I’ve been collecting these sorts research examples and making an effort to read them thoroughly, partially because I think we’ve become a bit too self-congratulatory on active learning, and partially because you learn more from these failures than yet another paper confirming active learning/constructivism/engaged pedagogy works.
This one is particularly interesting for a couple of reasons. First of all, it ends up showing that although active learning did not correlate with learning gains, using active learning to confront misconceptions did.
That’s really interesting, because if you look at well-designed physics clicker questions, for example, they really plug into common misconceptions — but it takes time in a discipline to really hone a set of questions like that.
The study is also interesting because it reminds us of the normal state of affairs, where students are graduating biology with common misbeliefs about evolution:
Thirty-nine percent (n = 13) of courses had an effect size lower than 0.42, which corresponds to students answering only one more question (out of 10) correctly on the posttest than on the pretest.1 When learning was calculated as average normalized gain, the mean gain was 0.26 (SD = 0.17). On the cheetah question, learning gains were even lower. Effect sizes ranged from −0.16–0.58. The mean effect size was 0.15 (SD = 0.19) and the mean normalized gain for the cheetah question was 0.06 (SD = 0.08). These remarkably low learning gains suggest students are not learning to apply evolutionary knowledge to novel questions in introductory biology courses.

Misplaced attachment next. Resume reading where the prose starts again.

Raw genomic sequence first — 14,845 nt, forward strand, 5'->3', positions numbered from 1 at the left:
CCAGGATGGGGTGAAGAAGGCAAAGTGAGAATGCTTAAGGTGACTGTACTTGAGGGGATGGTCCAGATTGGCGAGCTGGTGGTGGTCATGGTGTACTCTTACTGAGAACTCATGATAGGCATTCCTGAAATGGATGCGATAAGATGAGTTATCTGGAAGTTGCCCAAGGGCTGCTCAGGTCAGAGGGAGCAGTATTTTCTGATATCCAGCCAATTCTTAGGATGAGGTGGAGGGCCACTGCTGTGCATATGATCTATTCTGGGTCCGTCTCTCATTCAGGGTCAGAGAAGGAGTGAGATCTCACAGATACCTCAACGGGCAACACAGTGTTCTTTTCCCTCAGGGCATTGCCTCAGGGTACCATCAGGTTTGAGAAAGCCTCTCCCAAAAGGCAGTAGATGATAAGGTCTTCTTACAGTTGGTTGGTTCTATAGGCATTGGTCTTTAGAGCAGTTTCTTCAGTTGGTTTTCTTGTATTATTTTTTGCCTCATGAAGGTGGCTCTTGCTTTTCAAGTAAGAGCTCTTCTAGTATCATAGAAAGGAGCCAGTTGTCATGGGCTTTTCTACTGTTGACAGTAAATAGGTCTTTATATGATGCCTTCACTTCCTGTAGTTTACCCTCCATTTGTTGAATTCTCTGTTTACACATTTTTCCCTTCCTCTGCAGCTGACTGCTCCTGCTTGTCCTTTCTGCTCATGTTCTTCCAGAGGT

That’s 15 weeks or so to get one more answer out of ten on a post-test right. I’m not mocking that at all — in fact, quite the opposite. It’s worth remembering how hard it is to get gains in these areas. When we see effect sizes of 1 or more, our jaw should be on the floor…
As far as weaknesses of the study — self-reports, self-reports, self-reports. They try to deal with this by doing a correlation with student impressions, but what I’d really like to see is a sample observed on video and coded.